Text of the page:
In all the years I have been living in Ireland, I never really saw the widget in a Guinness can…. until today… I was tidying up earlier today and was about to crush a can of Guinness when I thought to myself, I really want to see what this thing looks like( and also find out why it’s in a can and what it does!).
Just in case you have never seen a can of Guinness, it looks like this.
I recorded a very short video of a can that I was shaking, so you can hear the rattle.
I then cut the can open.
And this is what this “widget” looks like:
Now the reason there is a widget in a can of Guinness gets quite technical, so I did some research in Wikepedia. ( And whilst I was there, I donated 2 Euros to keep this service free, maybe if you are feeling generous:) you can do the same.
Draught Guinness, as it is known today, was first produced in 1964. With Guinness keen to produce draught beer packaged for consumers to drink at home, Bottled Draught Guinness was formulated in 1978 and launched into the Irish market in 1979. It was never actively marketed internationally as it required an “initiator” device, which looked rather like a syringe, to make it work.
Some canned beers are pressurized by adding liquid nitrogen, which vaporises and expands in volume after the can is sealed, forcing gas and beer into the widget’s hollow interior through a tiny hole—the less beer the better for subsequent head quality. In addition, some nitrogen dissolves in the beer which also contains dissolved carbon dioxide. It is important that oxygen be eliminated from any process developed as this can cause flavour deterioration when present.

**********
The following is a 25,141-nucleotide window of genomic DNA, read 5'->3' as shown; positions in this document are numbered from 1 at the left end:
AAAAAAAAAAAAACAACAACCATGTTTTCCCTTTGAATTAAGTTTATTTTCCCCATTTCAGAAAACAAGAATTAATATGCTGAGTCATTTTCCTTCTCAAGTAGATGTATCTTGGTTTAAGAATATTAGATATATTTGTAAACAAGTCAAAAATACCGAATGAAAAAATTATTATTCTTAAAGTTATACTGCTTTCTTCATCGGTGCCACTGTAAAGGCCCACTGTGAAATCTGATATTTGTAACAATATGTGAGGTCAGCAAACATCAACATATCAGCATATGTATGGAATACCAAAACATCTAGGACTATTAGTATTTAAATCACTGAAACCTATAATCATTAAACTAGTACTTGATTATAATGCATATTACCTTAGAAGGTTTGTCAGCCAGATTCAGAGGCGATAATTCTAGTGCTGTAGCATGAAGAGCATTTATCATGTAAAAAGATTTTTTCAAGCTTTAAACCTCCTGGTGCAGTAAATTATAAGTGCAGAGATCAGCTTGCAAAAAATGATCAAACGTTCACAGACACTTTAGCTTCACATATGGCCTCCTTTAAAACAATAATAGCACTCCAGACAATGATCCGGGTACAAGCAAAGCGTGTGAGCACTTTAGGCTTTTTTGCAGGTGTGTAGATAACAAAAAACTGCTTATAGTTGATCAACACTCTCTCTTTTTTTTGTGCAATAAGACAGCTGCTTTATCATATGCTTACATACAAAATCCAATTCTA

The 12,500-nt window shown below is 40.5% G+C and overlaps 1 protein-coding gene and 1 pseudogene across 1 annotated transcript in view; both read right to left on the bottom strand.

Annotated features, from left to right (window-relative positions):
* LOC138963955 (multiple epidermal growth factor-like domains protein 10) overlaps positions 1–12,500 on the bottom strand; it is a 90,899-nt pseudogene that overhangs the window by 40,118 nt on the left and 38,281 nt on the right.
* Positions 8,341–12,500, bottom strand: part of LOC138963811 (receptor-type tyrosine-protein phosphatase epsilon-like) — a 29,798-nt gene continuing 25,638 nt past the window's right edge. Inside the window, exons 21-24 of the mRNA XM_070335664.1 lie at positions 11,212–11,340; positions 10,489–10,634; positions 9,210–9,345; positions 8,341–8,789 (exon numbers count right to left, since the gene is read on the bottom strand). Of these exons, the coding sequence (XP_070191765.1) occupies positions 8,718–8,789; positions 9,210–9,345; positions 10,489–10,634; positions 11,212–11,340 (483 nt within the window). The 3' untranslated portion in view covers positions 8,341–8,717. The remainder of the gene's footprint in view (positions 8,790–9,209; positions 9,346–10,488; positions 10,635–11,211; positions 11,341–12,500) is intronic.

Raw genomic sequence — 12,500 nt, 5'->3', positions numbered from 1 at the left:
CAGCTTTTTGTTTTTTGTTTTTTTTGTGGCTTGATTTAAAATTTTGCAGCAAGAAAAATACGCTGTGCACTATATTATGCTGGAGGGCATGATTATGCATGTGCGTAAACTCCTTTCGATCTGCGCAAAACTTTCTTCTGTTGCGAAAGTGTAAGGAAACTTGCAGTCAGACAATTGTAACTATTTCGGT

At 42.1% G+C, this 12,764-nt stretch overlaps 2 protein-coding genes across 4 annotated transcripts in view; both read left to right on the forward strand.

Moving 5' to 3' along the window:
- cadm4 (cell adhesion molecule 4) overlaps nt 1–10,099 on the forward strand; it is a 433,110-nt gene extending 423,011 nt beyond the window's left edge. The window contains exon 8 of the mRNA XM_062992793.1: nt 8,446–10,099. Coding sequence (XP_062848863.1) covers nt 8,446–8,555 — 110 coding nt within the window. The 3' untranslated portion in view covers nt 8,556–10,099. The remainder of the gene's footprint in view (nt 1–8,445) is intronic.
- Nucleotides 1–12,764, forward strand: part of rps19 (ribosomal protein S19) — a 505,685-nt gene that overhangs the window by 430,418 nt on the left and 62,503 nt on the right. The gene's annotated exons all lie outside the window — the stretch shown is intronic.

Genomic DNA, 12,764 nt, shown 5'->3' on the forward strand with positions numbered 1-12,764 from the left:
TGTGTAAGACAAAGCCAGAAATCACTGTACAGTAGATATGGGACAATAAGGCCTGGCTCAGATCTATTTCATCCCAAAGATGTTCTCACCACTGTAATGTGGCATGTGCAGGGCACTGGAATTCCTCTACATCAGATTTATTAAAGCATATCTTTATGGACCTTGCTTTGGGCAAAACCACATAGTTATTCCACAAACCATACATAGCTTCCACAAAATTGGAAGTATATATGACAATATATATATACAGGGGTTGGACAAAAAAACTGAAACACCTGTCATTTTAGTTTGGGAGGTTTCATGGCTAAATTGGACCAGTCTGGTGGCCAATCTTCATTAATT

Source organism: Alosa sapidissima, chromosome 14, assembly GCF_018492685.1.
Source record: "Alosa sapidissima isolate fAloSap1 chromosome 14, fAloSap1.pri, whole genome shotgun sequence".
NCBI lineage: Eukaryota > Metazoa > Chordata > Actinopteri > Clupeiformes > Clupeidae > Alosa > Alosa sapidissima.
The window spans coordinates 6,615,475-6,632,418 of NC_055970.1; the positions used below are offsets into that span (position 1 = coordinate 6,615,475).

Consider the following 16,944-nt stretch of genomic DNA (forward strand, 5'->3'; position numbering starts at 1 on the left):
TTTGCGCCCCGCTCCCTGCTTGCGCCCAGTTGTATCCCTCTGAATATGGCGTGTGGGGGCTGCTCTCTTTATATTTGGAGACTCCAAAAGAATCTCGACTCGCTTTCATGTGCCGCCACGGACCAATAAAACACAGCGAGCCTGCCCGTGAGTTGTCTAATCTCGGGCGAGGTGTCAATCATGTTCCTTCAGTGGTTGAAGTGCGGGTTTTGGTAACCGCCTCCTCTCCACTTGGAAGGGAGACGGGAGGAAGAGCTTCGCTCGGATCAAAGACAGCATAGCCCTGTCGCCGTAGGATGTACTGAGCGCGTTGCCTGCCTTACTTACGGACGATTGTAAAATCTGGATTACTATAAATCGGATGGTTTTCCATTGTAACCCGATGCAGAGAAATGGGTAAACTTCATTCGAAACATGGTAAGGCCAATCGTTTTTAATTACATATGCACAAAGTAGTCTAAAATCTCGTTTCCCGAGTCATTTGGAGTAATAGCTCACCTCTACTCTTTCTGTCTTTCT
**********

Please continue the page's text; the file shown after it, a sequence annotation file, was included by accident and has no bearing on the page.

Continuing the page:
The presence of dissolved nitrogen allows smaller bubbles to be formed thereby increasing the creaminess of the head. This is because the smaller bubbles need a higher internal pressure to balance the greater surface tension, which is inversely proportional to the radius of the bubbles. Achieving this higher pressure would not be possible with just dissolved carbon dioxide, as the greater solubility of this gas compared to nitrogen would create an unacceptably large head.
When the can is opened, the pressure in the can quickly drops, causing the pressurised gas and beer inside the widget to jet out from the hole. This agitation on the surrounding beer causes a chain reaction of bubble formation throughout the beer. The result, when the can is then poured out, is a surging mixture in the glass of very small gas bubbles and liquid.
This is the case with certain types of draught beer such as draught stouts. In the case of these draught beers, which before dispensing also contain a mixture of dissolved nitrogen and carbon dioxide, the agitation is caused by forcing the beer under pressure through small holes in a restrictor in the tap. The surging mixture gradually settles to produce a very creamy head.
Here is what a pint of Guinness looks like when poured out in a glass!
I hope you found this interesting, at least I am glad I have finally seen the rattle in a can of Guinness.